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Chicago native Sally Ramirez has been named Senior Vice President of News for NBC Chicago / WMAQ and Telemundo Chicago / WSNS.

The newly-created role involves leading news operations for the NBC and Telemundo owned stations that serve the region’s English- and Spanish-speaking audiences.  

According to Ramirez, she is tasked at creating a new, integrated culture as SVP of both NBC Chicago and Telemundo Chicago. 

“Just like Chicago, our newsroom is filled with people from different backgrounds, different experiences and many speak multiple languages,” said Ramirez.  “It just makes sense to unite the immense talent in-front and behind the scenes. We will only be stronger together.”

Ramirez has more than 30 years of television news experience, with the majority of her career leading large-market newsrooms across the country. She returns to the market after serving as Executive Producer for CNBC’s The News with Shepard Smith. Previously, Ramirez spent nearly five years as Executive News Director for KHOU-TV in Houston  following 17 years with KGW-TV in Portland, most recently as Assistant News Director. Before that, she held editorial and management roles in several markets, including as Executive News Producer for Chicago’s WGN-TV. She launched her career at WMAQ as an intern.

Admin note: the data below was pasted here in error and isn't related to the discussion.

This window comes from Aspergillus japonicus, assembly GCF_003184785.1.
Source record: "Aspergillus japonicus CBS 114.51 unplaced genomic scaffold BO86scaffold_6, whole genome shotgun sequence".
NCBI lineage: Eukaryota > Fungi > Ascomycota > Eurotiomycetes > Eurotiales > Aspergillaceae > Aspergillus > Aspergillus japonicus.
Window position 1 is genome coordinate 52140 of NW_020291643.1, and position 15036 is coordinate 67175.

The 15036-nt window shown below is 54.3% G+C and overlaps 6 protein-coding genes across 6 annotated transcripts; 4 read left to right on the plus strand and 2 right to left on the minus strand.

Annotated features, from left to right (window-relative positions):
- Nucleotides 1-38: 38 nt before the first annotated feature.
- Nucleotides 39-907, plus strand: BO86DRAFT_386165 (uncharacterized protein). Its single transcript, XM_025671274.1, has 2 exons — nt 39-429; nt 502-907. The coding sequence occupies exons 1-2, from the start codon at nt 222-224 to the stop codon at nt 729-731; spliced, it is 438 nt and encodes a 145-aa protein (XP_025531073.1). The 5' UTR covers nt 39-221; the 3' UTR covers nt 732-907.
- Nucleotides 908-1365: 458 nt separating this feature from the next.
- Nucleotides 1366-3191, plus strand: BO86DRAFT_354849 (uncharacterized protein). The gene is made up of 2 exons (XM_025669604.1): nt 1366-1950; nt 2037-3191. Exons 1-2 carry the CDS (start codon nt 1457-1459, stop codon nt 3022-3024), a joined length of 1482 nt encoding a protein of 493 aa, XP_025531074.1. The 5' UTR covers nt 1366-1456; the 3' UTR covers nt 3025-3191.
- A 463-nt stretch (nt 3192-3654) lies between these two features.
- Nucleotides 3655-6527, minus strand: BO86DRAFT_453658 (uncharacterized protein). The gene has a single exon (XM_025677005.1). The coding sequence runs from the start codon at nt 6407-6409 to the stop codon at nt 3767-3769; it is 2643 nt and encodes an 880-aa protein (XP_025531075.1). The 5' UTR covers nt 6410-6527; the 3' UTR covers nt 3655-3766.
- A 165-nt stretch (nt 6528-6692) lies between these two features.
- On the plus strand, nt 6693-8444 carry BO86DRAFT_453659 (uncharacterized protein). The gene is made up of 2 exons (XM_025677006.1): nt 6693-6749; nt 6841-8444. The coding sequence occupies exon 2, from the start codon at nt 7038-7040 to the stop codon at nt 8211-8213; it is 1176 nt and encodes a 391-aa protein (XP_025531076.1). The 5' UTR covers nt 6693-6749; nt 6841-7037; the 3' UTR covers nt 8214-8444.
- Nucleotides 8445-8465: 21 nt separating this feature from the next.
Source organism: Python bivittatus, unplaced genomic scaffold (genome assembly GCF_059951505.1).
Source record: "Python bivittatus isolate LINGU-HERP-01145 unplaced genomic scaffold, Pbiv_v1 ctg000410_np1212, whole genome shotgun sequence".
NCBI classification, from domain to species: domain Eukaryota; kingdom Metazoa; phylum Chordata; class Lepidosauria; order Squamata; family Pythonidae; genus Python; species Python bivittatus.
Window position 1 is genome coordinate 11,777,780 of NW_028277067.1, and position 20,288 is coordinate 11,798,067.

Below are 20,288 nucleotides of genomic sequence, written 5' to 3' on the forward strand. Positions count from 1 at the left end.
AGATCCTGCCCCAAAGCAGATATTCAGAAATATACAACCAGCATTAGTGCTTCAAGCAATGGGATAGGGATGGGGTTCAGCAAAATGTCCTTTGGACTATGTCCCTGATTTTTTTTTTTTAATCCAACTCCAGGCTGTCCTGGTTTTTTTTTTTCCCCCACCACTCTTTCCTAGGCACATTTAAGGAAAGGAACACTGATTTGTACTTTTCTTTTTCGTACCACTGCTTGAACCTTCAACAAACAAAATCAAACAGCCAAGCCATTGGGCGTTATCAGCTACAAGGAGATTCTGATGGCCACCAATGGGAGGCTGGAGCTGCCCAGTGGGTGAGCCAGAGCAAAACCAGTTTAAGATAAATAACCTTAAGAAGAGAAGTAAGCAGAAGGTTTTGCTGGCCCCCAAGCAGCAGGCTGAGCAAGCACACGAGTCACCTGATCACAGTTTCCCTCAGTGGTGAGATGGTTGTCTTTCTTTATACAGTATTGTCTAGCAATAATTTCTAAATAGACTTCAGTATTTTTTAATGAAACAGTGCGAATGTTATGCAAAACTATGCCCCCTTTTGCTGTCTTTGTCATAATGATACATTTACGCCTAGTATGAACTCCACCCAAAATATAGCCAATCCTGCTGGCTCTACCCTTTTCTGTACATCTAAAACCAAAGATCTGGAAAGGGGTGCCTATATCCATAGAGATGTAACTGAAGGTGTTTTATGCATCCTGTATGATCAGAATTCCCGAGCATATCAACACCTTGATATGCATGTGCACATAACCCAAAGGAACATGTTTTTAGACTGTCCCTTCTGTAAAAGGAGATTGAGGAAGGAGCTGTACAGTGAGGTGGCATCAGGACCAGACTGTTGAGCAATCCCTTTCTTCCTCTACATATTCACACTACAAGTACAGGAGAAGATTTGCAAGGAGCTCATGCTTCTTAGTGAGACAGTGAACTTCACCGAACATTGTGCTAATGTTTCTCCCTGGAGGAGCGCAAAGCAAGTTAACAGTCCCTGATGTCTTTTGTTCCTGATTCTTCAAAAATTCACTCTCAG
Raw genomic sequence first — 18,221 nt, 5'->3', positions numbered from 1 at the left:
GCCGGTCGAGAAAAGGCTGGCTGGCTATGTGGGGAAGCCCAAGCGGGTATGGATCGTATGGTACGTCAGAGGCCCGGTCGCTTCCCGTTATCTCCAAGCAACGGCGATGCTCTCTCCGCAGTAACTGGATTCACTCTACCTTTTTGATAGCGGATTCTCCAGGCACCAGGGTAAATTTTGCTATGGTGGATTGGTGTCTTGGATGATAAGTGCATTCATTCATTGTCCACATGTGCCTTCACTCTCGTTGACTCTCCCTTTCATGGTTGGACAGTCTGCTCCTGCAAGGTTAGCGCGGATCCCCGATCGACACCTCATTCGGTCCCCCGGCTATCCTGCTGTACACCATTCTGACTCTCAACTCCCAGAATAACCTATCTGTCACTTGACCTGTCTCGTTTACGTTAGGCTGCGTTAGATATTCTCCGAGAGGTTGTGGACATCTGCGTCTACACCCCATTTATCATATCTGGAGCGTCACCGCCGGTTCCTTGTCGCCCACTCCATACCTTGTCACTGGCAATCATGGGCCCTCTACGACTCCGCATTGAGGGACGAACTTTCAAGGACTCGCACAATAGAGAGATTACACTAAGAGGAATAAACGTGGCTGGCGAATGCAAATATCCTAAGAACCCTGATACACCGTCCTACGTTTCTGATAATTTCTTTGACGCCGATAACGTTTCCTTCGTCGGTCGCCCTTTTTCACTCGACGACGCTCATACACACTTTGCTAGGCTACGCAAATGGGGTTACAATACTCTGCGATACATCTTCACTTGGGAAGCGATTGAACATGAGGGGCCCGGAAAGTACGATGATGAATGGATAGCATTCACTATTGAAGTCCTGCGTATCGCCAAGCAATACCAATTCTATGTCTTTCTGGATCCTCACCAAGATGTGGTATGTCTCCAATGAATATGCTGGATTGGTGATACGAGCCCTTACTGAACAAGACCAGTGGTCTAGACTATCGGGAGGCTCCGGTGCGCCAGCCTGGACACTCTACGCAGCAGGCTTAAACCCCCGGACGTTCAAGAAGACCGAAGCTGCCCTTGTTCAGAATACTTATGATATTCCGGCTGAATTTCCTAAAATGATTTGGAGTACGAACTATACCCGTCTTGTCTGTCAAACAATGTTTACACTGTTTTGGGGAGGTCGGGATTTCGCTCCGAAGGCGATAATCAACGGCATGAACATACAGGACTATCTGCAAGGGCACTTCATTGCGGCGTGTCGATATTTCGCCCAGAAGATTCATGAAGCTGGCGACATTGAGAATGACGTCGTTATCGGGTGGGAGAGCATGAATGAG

Ramirez is a bilingual first-generation Mexican American who grew up in the city’s Bridgeport neighborhood. She graduated from Chicago’s Whitney M. Young Magnet High School and DePaul University, where she earned a Bachelor of Arts degree in Communications

“My parents helped me get here by instilling good values, morals and a strong work ethic. That is my foundation. I’ve never forgotten where I come from,” said Ramirez.

One of NAHJ’s goals is to have more Latinos in news, in decision-making roles.  Ramirez said she agrees it’s critical to have more diversity in news and leadership roles. 

“I see diversity not just as racial, but also gender, educational, geographic and economic diversity,” she said.  “More importantly, I always want my team to know, you do not need a title to effect change or make a positive impact.”

For aspiring journalists, Ramirez has this message: 

“Si se puede! Be defined as a journalist first. Be a journalist who happens to be Latino. We bring SO MUCH to the table. You don’t want to become the journalist assigned to cover only stories seen as impacting the Latino community. Make sure you work for a boss who values and appreciates ALL of what you offer.”

And by all means:

‘You do you! Don’t try to conform. And do NOT change your name or hair!”